Look after each other
A week can feel a long time, can’t it? It’s only seven days since Boris Johnson announced the government would not support mass gatherings that relied on emergency services and called for non-essential contact to stop. Racing stopped a day later after behind-closed-doors meetings at Taunton and Wetherby, and our colleagues in Point to Point racing – who we are in contact with – also called an end to their season.
Now we are in lockdown. We are now working out what the new restrictions mean for our industry, our racecourses and those who care for our horses. Our team have been in ongoing contact with Government and were in touch again yesterday evening seeking to clarify how the new rules apply to the training and exercise of horses and that will be communicated when clear. The submission to government and our operational plan will be adapted accordingly, and I know the industry team will update on progress as soon as they can.
Nick Rust spelt out the essentials of the industry plan to Nick Luck on Sunday, but here are the key themes; people, horses, money and resumption. Across all areas, we are working across the industry to put leaders and teams in place to coordinate the response and be ready to resolve issues as they arise.
Money refers to the need to maximise the support racing can receive from government help, as well as using our own resources from the Levy Board, The Racing Foundation and other sources as wisely as we can and resource the various industry teams leading the response.
Then, people. We must maintain the physical and mental health of those who work in racing – whether at racing yards, racecourses or any of the many other businesses who rely on our sport – and ensure we can fund immediate hardship. It is great to see the work that Racing Welfare, the Injured Jockeys Fund (IJF) and others are doing and more is going on across the whole industry, I know. Amidst all the anxiety we feel, we mustn’t forget the public health advice as well as following the guidelines on social distancing, which I know will be difficult in many of our workplaces. Maintaining a healthy workforce is critical for the care of our horses and the continuation of our individual businesses and industry.
We need both money and healthy people to look after our horses. In happier times, we celebrate them and their special place in our national life. Now the focus is on maintaining our incredibly high standards. The sport is developing financial solutions internally and with Government and is blessed by the tremendous loyalty of our owners and dedication of our trainers and stable staff. As a result we are optimistic that our horses will continue to receive the remarkable levels of care they are accustomed to throughout this period. However, at the same time our team at the BHA is working alongside Retraining of Racehorses, World Horse Welfare, and trainer and owner representatives on how to protect any horses that may become vulnerable. Their plans too will be communicated once they’ve taken shape.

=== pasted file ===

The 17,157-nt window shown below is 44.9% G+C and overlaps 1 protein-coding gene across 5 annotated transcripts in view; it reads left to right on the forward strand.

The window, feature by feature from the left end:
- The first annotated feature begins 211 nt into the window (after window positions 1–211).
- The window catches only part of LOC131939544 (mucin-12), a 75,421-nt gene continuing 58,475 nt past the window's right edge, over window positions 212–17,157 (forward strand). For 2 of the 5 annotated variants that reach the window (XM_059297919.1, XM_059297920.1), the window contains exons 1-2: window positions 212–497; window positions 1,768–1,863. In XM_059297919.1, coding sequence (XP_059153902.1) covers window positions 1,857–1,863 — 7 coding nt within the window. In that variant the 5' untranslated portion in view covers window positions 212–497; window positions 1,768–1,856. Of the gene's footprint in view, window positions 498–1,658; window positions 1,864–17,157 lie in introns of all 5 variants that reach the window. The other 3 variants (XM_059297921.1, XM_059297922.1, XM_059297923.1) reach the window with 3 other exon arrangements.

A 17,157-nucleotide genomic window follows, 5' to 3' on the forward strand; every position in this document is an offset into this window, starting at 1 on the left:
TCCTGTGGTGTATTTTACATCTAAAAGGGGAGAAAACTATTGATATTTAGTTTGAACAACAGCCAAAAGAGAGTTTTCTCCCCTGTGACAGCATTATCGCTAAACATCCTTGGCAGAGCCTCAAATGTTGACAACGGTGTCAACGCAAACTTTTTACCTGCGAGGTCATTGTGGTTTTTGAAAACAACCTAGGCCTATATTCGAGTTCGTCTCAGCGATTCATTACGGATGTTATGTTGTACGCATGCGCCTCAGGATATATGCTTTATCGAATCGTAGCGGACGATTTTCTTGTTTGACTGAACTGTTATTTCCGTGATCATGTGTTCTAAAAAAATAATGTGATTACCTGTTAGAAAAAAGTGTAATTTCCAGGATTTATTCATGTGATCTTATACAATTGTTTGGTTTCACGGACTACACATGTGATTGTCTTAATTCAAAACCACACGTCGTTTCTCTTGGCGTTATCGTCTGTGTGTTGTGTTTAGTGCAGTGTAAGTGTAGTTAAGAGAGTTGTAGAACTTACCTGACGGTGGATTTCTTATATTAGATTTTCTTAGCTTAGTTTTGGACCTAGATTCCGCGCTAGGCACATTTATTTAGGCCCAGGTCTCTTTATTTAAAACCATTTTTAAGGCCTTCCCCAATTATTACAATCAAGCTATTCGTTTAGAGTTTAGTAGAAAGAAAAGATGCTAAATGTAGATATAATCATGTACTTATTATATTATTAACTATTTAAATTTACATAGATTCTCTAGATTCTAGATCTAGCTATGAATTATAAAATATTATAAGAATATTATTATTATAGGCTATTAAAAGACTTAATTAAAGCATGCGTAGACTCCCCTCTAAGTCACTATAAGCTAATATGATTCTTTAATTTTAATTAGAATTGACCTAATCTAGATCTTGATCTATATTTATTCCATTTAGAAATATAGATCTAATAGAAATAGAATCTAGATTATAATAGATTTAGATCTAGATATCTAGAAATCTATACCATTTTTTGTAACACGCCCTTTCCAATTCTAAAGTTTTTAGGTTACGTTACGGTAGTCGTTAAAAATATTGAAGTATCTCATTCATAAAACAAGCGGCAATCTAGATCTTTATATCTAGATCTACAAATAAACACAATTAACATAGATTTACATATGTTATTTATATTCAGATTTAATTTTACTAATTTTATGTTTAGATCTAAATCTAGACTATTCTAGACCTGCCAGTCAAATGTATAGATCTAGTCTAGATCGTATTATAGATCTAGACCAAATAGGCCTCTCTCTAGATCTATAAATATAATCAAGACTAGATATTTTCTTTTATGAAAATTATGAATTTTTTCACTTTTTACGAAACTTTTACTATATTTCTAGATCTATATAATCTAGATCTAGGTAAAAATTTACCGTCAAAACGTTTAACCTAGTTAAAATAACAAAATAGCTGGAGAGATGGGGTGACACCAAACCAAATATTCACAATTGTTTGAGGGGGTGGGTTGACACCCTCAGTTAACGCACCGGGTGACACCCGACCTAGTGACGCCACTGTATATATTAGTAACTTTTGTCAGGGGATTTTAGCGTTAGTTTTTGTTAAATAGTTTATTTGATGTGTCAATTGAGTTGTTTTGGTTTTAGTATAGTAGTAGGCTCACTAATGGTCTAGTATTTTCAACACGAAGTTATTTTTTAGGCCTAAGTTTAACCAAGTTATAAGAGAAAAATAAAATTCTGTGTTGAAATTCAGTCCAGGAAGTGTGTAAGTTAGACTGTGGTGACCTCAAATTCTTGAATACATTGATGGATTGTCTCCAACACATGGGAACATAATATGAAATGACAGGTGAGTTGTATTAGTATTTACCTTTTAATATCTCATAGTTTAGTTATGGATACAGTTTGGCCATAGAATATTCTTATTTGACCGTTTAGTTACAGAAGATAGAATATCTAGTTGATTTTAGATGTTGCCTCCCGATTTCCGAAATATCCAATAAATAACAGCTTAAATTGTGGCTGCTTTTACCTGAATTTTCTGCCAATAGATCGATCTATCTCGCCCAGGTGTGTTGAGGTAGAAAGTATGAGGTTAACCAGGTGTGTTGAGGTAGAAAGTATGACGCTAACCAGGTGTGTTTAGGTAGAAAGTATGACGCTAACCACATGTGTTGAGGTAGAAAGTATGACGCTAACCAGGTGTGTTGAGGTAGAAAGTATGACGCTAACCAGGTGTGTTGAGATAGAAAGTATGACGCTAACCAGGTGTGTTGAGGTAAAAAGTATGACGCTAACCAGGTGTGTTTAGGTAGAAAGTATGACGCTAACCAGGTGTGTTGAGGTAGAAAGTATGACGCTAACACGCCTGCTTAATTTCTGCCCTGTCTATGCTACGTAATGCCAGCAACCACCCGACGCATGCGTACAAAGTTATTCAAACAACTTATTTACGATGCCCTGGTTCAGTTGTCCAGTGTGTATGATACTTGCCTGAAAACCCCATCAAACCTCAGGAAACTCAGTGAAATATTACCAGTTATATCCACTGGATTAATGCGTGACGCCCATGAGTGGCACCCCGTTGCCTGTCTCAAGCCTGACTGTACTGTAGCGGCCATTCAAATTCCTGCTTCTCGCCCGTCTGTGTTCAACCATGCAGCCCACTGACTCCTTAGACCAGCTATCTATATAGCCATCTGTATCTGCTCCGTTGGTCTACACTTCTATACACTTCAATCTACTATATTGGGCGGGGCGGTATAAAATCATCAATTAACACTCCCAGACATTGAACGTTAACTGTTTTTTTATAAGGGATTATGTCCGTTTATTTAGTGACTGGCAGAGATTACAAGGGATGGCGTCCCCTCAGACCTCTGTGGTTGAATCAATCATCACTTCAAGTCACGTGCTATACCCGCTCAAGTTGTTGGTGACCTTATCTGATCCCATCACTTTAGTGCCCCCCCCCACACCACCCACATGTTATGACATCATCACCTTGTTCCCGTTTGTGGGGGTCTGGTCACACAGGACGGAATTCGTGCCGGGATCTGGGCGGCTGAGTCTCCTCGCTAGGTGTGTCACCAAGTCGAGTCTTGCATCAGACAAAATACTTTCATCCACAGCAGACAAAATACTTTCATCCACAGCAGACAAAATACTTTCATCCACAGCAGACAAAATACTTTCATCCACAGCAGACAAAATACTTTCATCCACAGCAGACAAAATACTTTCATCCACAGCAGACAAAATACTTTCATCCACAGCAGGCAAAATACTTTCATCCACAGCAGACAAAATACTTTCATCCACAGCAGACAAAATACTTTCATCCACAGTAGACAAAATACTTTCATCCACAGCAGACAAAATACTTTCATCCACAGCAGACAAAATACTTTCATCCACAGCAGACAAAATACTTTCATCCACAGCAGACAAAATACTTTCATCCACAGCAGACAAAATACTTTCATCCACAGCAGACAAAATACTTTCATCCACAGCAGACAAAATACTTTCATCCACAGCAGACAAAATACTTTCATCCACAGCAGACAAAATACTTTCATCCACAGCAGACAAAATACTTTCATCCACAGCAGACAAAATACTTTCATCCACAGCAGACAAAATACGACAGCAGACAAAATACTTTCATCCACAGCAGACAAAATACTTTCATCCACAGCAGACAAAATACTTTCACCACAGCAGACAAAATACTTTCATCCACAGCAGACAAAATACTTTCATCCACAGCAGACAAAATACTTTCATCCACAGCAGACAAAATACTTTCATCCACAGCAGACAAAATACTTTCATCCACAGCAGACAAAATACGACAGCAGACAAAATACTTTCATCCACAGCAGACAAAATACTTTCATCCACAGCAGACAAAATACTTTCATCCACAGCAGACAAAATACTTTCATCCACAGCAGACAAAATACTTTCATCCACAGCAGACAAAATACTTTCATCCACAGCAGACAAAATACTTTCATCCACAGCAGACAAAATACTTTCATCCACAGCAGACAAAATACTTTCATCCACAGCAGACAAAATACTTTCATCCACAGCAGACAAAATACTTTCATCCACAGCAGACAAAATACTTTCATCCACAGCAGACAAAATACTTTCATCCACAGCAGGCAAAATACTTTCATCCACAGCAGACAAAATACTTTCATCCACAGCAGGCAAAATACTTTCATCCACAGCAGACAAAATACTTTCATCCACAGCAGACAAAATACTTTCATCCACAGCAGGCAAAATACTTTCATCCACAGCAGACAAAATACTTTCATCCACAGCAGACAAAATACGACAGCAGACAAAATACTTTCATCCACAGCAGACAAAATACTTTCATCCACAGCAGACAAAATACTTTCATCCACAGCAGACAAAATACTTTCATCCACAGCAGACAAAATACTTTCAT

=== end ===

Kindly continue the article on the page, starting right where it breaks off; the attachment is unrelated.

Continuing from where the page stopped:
Resumption. No one can say when that will be. But we are making sure that government is aware that the need for financial help diminishes the sooner we can restart and generate some revenues. Now isn’t the time for that, as the country and racing tries to stabilise around the new rules and make sense of what our lives will look like for the next few weeks and possibly months. But our industry leaders have come together to develop plans and they’ll be ready to implement as soon as it’s safe for our participants and workforce to resume.
I want to add one more theme to those Nick mentioned. Recovery. It is not too early to think and plan for how to come back as an industry, making sure that when we do resume, we are in the right shape to compete for interest, investment and customers, even if the sport must take place behind closed doors at first. It’s not top of the list right now, but we need to ensure that we resource this too
At the BHA, our Board will be meeting this week to consider how we maintain the most appropriate team, consistent with our role in the industry’s immediate response – that’s across money, people and horses – making sure we engage effectively with government and have the right resources in place to start racing again when we can. We are working alongside industry colleagues whose own organisations face the same serious impact on finances. We’ll work on recovery too.
The BHA is dropping fees where it can and refunding any entry handling fees paid since last Wednesday. Our staff were briefed on Monday by Nick Rust on the financial outlook and the impact of the government job retention scheme, which we are still working through. By the end of the week, we are aiming to announce to our team what size and shape of organization we will need to become for now. I hope that the BHA Board will approve that plan and they are already actively involved.
I’ve been in sport for a long time but I’ve never seen so many people come together so quickly and work as hard as everyone is at present, on racecourses, in yards, at studs, and, of course, at home.
We are all supporting one another through this difficult time: through shock, in some cases anger, and fear, and whilst we are all under so much pressure it is hard to find time to fully understand the impact of this on each of our colleagues personally, on their families, parents, grandparents. So please, stay safe and look after each other.